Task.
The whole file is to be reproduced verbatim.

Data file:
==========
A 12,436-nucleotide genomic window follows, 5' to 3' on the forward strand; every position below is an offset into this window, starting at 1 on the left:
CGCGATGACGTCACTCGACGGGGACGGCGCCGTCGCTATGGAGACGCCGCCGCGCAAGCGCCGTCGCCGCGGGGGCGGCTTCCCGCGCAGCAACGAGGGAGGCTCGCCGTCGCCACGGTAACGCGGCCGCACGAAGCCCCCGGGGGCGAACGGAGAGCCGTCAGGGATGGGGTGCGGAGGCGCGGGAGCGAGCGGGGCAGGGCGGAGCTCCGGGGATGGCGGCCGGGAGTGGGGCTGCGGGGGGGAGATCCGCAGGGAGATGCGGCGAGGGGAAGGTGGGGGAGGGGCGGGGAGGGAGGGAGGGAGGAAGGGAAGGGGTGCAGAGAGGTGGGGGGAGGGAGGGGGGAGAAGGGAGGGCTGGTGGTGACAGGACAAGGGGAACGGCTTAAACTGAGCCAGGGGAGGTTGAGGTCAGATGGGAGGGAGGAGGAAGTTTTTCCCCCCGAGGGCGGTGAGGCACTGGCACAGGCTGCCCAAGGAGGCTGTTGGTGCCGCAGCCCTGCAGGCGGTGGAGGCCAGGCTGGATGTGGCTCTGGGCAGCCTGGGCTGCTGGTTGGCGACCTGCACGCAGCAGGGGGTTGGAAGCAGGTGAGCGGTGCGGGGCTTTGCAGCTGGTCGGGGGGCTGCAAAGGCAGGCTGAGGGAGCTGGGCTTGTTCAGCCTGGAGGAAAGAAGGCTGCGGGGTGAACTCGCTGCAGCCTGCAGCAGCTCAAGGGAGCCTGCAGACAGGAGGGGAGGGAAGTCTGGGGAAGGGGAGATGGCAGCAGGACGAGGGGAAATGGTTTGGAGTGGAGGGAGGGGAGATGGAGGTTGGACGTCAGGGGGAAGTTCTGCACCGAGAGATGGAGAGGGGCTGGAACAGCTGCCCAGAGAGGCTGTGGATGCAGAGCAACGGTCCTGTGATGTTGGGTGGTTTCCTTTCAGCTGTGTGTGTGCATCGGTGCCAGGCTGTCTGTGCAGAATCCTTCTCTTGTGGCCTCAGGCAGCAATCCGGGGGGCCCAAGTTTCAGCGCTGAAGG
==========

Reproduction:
A 12,436-nucleotide genomic window follows, 5' to 3' on the forward strand; every position below is an offset into this window, starting at 1 on the left:
CGCGATGACGTCACTCGACGGGGACGGCGCCGTCGCTATGGAGACGCCGCCGCGCAAGCGCCGTCGCCGCGGGGGCGGCTTCCCGCGCAGCAACGAGGGAGGCTCGCCGTCGCCACGGTAACGCGGCCGCACGAAGCCCCCGGGGGCGAACGGAGAGCCGTCAGGGATGGGGTGCGGAGGCGCGGGAGCGAGCGGGGCAGGGCGGAGCTCCGGGGATGGCGGCCGGGAGTGGGGCTGCGGGGGGGAGATCCGCAGGGAGATGCGGCGAGGGGAAGGTGGGGGAGGGGCGGGGAGGGAGGGAGGGAGGAAGGGAAGGGGTGCAGAGAGGTGGGGGGAGGGAGGGGGGAGAAGGGAGGGCTGGTGGTGACAGGACAAGGGGAACGGCTTAAACTGAGCCAGGGGAGGTTGAGGTCAGATGGGAGGGAGGAGGAAGTTTTTCCCCCCGAGGGCGGTGAGGCACTGGCACAGGCTGCCCAAGGAGGCTGTTGGTGCCGCAGCCCTGCAGGCGGTGGAGGCCAGGCTGGATGTGGCTCTGGGCAGCCTGGGCTGCTGGTTGGCGACCTGCACGCAGCAGGGGGTTGGAAGCAGGTGAGCGGTGCGGGGCTTTGCAGCTGGTCGGGGGGCTGCAAAGGCAGGCTGAGGGAGCTGGGCTTGTTCAGCCTGGAGGAAAGAAGGCTGCGGGGTGAACTCGCTGCAGCCTGCAGCAGCTCAAGGGAGCCTGCAGACAGGAGGGGAGGGAAGTCTGGGGAAGGGGAGATGGCAGCAGGACGAGGGGAAATGGTTTGGAGTGGAGGGAGGGGAGATGGAGGTTGGACGTCAGGGGGAAGTTCTGCACCGAGAGATGGAGAGGGGCTGGAACAGCTGCCCAGAGAGGCTGTGGATGCAGAGCAACGGTCCTGTGATGTTGGGTGGTTTCCTTTCAGCTGTGTGTGTGCATCGGTGCCAGGCTGTCTGTGCAGAATCCTTCTCTTGTGGCCTCAGGCAGCAATCCGGGGGGCCCAAGTTTCAGCGCTGAAGG